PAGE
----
Dana Milbank gets it wrong, again, and also, too, as usual, repeatedly, which generally happens to those of us, myself included, that don’t read this ‘ere blog, according to anonymous experts who wish to remain anonymous for speculative reasons that we, in open blogging, prefer to leave to the readers as we stick to wild innuendo and gratuitous insults.
In 2008, “the level of innovation and engagement in the election, especially the primaries, was amazing, but then the level of engaging them during the administration was extremely disappointing,” says Peter Levine, a Tufts University professor who specializes in youth civic involvement. “He had a potential army for legislative success and implementation, but the Obama administration did not do that. At a critical moment in the first term, they did not turn to them. . . . They got rapid youth demobilization.”
The level of innovation got sideswiped by the Great Recession, which is still impacting younger workers more than older workers, whom with the wisdom of age are busy blaming younger workers for the unemployment problem, since baby boomers have never made any mistakes according to a non scientific survey of baby boomers carried out over decades.
Sending out professional bovine scatology shovelers ready to shovel the economic problems of on to the professional left was a big help too. (Knuckleheads comes to mind here.)
The millennial’s are at least as passionate as earlier generations and more entrepreneurial, but they lack ties to institutions — unions, political parties, churches — because of their online existence. “The organizational structure they’re growing up in is so weak,” Tufts’ Levine tells me. As a result, “there aren’t very many durable institutions that can capitalize on their enthusiasm. They’re being asked to do it themselves, online, and it’s a tall order.”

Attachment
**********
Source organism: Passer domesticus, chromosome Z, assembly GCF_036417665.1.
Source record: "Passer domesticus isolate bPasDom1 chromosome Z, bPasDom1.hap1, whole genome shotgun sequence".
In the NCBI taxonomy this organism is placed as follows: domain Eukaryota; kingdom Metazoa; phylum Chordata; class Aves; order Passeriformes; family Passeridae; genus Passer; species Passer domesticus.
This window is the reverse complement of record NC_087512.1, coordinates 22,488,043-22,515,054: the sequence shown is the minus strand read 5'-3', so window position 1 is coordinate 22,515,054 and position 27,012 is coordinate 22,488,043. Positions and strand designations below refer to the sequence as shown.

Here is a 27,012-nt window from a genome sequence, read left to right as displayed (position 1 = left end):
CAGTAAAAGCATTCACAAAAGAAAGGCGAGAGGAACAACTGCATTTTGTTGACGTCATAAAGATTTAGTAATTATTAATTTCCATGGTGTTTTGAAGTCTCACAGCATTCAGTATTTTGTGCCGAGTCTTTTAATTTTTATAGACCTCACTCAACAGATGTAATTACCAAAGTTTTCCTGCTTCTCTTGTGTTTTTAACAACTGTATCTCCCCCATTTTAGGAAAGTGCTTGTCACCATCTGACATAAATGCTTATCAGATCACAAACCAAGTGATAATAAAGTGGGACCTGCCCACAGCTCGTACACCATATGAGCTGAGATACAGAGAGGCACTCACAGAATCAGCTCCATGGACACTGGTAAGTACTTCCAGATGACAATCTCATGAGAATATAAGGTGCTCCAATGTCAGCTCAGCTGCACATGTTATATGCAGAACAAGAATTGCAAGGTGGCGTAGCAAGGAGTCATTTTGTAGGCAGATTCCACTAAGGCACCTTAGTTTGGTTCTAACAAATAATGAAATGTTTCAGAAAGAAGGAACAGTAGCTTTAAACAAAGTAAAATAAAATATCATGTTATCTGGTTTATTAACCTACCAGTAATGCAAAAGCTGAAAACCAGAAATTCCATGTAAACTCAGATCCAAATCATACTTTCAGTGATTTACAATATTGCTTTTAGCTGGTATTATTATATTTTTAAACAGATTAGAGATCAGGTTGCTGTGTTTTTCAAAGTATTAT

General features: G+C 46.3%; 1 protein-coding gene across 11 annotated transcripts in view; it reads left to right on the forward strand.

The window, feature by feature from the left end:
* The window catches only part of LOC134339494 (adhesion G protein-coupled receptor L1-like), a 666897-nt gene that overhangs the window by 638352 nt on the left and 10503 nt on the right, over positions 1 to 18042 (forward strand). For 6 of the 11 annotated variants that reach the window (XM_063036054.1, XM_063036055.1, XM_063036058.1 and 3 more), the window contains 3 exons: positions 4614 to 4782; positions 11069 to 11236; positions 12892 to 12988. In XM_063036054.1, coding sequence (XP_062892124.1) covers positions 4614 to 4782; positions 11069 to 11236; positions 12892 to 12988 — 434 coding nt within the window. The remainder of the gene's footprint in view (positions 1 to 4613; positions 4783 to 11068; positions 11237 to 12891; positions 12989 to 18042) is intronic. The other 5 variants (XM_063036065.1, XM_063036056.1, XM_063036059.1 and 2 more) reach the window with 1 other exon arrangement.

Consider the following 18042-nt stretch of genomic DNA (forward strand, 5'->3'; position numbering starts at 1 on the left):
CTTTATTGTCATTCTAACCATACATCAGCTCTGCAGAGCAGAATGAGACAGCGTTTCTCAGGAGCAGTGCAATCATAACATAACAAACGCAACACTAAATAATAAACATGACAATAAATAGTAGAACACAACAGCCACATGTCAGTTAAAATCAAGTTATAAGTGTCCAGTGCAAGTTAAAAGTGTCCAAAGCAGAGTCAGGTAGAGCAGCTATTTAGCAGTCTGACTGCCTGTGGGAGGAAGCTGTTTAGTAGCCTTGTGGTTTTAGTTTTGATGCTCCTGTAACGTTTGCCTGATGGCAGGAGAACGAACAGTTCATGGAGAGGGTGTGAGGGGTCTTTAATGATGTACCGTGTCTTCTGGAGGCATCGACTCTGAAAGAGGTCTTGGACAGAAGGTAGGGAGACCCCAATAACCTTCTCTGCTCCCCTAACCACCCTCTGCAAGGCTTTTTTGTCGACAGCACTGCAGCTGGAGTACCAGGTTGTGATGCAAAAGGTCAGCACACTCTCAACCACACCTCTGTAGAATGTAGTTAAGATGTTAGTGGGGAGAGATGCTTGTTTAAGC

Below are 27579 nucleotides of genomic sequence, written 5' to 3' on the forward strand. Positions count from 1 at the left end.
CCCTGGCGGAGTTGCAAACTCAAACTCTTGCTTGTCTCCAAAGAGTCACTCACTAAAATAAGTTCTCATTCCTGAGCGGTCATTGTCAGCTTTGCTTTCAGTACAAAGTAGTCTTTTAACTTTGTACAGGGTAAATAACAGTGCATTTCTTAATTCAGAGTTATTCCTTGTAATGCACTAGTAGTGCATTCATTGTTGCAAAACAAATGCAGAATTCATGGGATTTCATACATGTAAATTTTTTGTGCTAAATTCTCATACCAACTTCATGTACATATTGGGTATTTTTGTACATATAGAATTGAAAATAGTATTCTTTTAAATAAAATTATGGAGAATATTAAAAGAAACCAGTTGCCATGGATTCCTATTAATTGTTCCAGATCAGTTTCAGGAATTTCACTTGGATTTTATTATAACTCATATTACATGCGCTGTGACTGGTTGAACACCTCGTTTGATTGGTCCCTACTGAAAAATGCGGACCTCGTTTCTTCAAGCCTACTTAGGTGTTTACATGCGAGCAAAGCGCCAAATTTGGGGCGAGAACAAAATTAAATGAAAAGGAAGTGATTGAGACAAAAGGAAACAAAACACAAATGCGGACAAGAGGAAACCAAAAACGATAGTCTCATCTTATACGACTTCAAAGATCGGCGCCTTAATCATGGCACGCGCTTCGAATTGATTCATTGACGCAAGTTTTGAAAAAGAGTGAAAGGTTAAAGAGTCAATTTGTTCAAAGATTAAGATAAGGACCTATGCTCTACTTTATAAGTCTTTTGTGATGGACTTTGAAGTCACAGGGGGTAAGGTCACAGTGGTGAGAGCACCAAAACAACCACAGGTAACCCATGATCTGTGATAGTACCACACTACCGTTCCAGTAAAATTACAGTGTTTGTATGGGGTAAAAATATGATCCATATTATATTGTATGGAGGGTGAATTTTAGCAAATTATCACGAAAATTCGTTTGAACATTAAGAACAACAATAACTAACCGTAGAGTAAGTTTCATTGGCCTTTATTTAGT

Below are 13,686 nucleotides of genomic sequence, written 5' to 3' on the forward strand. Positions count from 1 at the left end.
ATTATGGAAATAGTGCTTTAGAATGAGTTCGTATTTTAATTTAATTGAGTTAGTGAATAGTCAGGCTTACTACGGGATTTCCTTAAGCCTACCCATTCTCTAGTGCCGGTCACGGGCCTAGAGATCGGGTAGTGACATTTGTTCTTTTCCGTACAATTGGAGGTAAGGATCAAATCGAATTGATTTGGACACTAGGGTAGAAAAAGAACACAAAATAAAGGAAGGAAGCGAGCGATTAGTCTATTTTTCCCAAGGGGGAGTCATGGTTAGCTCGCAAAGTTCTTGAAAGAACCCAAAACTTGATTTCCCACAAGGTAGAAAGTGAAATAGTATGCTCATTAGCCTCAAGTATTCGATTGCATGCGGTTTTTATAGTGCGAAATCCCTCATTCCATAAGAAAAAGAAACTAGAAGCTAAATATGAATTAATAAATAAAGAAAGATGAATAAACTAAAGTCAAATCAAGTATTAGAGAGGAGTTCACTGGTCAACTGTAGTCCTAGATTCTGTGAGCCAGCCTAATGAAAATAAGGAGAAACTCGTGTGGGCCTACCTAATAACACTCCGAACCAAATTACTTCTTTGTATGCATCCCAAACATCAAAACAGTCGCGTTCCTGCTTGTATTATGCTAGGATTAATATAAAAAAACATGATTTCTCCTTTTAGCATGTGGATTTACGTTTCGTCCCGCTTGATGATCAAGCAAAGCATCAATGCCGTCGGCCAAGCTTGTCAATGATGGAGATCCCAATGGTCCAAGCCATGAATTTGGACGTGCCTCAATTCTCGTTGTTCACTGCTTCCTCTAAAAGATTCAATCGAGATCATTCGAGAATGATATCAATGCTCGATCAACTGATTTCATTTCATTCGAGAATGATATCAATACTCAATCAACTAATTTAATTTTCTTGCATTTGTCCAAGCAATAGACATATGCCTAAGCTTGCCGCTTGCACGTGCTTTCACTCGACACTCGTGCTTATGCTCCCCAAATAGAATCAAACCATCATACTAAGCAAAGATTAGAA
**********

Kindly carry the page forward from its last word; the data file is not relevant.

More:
Follow the money comes to mind here. Then there is the continuing unwillingness of this President to clean up the domestic mess of intelligence agency over reach, Gitmo, and other assorted baggage from the turn of the century, which I was surprised Merry left out on his observations of Obama’s historical assessment, and Milbank does the same thing.
Part of Obama’s problem has been the reaction of the Republicans to the opposition to President Bush’s policy, which policy was mostly grass-roots, netroots, driven, but with Republicans has emerged into the everyday discourse of Republican leaders and elected officials, whom seem unable to distinguish between politics and policy.
Nor can anyone blame a generation of younger Americans for losing confidence in our institutions when those institutions are subverted for lucre, by the very people asking voters to vote for them so that they may benefit from the subversion of their greed.
And it doesn’t take fifteen hundred paid words to lay it out sir. The Villagers are the problem, not the solution.